A slim, lightweight pollution mask may be a practical long-term investment for a Vancouverite, given that periods of wildfire smoke are becoming an annual summer occurrence (in three of the last four years certainly).

      Remember, last August, thanks to the worst-ever wildfire season on record, Vancouver air quality compared poorly with Beijing, China!

      A surgical mask won’t protect you at all but an N95 or N100 respirator mask will at least stop you from breathing in all the fine particulate matter wildfire smoke contains.
      Washington State Department of Health

      Another kind of face mask that you can run out and buy that will give you some real protection from wildfire smoke is a respirator mask labeled “N95” or “N100,” according to information on the subject from the Washington State Department of Health.

      The reusable variety starts in the $50 price range (not counting the pricey replacement filters).

      Inexpensive disposable N95 respirator masks are available at most hardware and home improvement stores and large pharmacies, and will filter‐out the fine particles of wildfire smoke but not the hazardous gases. 

      They are generally sold in multiples. Unit prices I found in Vancouver stores (before taxes) ranged from $1.44 to $4.75.

      Ideally, disposable N95 respirator masks are only expected to last a workday but extended reuse has apparently been common practice in some health-care settings, according the the CDC.

      One phone call at noon on Tuesday found N95 respirator masks selling at the West 7th Avenue and Fir location of Windsor Plywood for $47.50, for a box of 10 masks—with only seven boxes in stock.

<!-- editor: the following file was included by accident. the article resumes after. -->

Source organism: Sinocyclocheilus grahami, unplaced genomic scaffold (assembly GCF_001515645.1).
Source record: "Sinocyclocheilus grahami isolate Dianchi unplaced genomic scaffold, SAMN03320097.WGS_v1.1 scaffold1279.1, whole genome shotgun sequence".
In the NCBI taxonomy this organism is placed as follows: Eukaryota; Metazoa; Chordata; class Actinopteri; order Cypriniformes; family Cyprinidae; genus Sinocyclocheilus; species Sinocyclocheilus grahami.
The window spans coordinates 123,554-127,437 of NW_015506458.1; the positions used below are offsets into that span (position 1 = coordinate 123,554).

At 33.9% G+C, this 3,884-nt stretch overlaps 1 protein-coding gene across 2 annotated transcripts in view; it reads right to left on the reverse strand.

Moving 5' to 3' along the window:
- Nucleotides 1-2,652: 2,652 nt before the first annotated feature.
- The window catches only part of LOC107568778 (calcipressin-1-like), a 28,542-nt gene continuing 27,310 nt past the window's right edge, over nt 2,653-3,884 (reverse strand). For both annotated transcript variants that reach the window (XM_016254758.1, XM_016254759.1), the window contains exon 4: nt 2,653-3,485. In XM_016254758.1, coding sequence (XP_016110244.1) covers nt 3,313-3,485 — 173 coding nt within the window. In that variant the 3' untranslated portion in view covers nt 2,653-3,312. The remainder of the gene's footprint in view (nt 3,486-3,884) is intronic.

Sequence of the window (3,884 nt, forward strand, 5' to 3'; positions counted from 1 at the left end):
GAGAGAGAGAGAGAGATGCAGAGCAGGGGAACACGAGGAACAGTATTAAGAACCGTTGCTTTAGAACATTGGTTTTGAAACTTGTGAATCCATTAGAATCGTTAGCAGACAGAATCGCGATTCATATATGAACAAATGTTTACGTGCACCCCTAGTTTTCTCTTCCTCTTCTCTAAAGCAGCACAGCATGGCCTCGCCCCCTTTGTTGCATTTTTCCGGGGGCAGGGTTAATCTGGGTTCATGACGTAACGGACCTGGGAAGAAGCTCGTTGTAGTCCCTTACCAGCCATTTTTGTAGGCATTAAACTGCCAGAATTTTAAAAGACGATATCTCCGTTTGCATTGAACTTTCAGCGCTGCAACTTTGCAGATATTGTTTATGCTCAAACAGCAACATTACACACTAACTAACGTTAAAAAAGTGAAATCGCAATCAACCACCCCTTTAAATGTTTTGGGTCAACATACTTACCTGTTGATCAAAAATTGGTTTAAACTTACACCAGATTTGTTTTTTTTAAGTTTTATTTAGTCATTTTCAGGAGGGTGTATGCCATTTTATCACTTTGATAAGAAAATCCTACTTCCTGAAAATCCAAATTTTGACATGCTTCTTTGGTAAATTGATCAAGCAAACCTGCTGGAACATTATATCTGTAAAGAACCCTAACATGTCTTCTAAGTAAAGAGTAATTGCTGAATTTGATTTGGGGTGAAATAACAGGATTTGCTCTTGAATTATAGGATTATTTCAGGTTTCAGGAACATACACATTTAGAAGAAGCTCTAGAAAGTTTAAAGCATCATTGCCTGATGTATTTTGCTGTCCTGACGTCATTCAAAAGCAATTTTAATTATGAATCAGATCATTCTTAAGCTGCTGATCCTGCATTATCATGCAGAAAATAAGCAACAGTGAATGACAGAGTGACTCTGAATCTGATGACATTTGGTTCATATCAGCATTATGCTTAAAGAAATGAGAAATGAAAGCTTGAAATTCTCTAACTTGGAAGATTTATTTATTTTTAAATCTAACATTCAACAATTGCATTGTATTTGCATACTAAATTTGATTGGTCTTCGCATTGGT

My first call to Home Depot resulted in a price of $13.98—apparently for one N95 mask but more checking on Wednesday found various Vancouver Home Depot locations selling three-packs of N95 respirator masks for $9.12 each. 

      The Canadian Tire store at Cambie and West 7th was selling 20-packs of N95 masks for $28.99. And Staples locations had 30-packs for $106.96 and 20-packs for $23.99.

      If N95 respirator masks are too pricey for you, don’t bother buying anything cheaper.

      Paper surgical masks are only designed to stop splashes and sprays of bodily fluids and comparatively huge respiratory droplets, ranging in size from 50 to 100 µm. The fine particulate matter of wood smoke can waft through these masks and even the simpler gauze ones, like mosquitoes on a breeze through an open window.

      Update:

      While the number and severity of wildfires across the province have continued to increase—leading the B.C. government to declare a provincewide state of emergency on Wednesday (August 15)—the amount of wood smoke from wildfires fouling Vancouver’s air has decreased. As of Thursday the Air Quality Health Index was at 5 (moderate risk) and on Friday it was 3 (low risk). 

      Stanley Q. Woodvine is a homeless resident of Vancouver who has worked in the past as an illustrator, graphic designer, and writer. Follow Stanley on Twitter at @sqwabb.